Washington Post art critic Philip Kennicott reviews a book entitled Art for Obama: Designing Manifest Hope and the Campaign for Change. It’s based on a travelling exhibition featuring works by noted artists based on President Obama. Mr. Kennicott, who presents himself as reliably liberal, is nevertheless appalled at the results and is embarrassed at the spectacle of artists–who had been proclaiming themselves as outsiders and subversives–reducing themselves to sentimental, dewy-eyed propagandists:
There is something tremendously depressing about the recently published "Art for Obama," a survey of images and sculpture produced in support of Obama's 2008 campaign for president. The gloom sets in slowly, page after colorful page, slogan after inspiring slogan. It is a catalogue of celebratory art, of smiles and hope and change, and somehow, it leaves you with a hollow, panicky feeling in the gut. . . .
This is a wholesale embrace of the full trove of Americana, as if young American artists were never happy on the margins of American society, as if they have suddenly found the right moment to release their inner Norman Rockwell. It almost calls into question the long-standing assumption that artists in America are by necessity and choice outsiders. Perhaps they never really were. The artists included here feel more like insiders whose invitation got lost in the mail.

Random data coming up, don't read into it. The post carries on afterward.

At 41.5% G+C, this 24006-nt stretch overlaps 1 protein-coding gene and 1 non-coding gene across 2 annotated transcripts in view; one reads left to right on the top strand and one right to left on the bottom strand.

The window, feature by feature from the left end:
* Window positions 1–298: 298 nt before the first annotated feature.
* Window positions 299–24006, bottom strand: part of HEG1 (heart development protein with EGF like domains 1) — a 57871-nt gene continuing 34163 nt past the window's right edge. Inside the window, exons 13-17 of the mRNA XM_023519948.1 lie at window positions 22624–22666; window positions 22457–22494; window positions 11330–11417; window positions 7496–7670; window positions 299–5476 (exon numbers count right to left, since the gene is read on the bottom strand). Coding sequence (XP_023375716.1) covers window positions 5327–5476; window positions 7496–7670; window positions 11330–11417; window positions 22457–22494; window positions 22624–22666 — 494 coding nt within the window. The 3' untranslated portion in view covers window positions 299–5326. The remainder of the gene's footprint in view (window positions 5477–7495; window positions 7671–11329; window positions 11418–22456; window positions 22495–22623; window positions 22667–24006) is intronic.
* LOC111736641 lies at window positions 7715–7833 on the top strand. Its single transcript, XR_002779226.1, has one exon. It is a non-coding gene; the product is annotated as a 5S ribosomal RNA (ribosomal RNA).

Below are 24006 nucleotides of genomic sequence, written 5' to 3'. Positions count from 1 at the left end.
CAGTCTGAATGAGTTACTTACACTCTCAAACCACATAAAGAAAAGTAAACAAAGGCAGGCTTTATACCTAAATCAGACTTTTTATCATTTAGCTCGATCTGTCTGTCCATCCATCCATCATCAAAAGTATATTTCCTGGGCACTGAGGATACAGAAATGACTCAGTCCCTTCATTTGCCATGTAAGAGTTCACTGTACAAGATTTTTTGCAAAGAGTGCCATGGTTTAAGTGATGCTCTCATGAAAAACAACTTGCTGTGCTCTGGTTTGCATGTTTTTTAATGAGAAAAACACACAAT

So, throughout the book, one can never be quite sure if the supposed anti-bourgeois orientation of artists still applies in the age of Obama. . . .
These are terrifying images, made by artists seemingly unaware of the fragile line that separates democratic enthusiasm from totalitarian mania. It’s too easy, however, to say that this naive collection of Obamamania amounts to any serious desire for fascism or authoritarian control, as the president’s critics will surely do. But it does show the emptiness of imagination in a group of artists who suddenly find themselves on the crest of a historical wave, unable to invent anything new, unable to articulate any sense of the moment beyond the observation that it is “all very inspiring and a lot of fun.”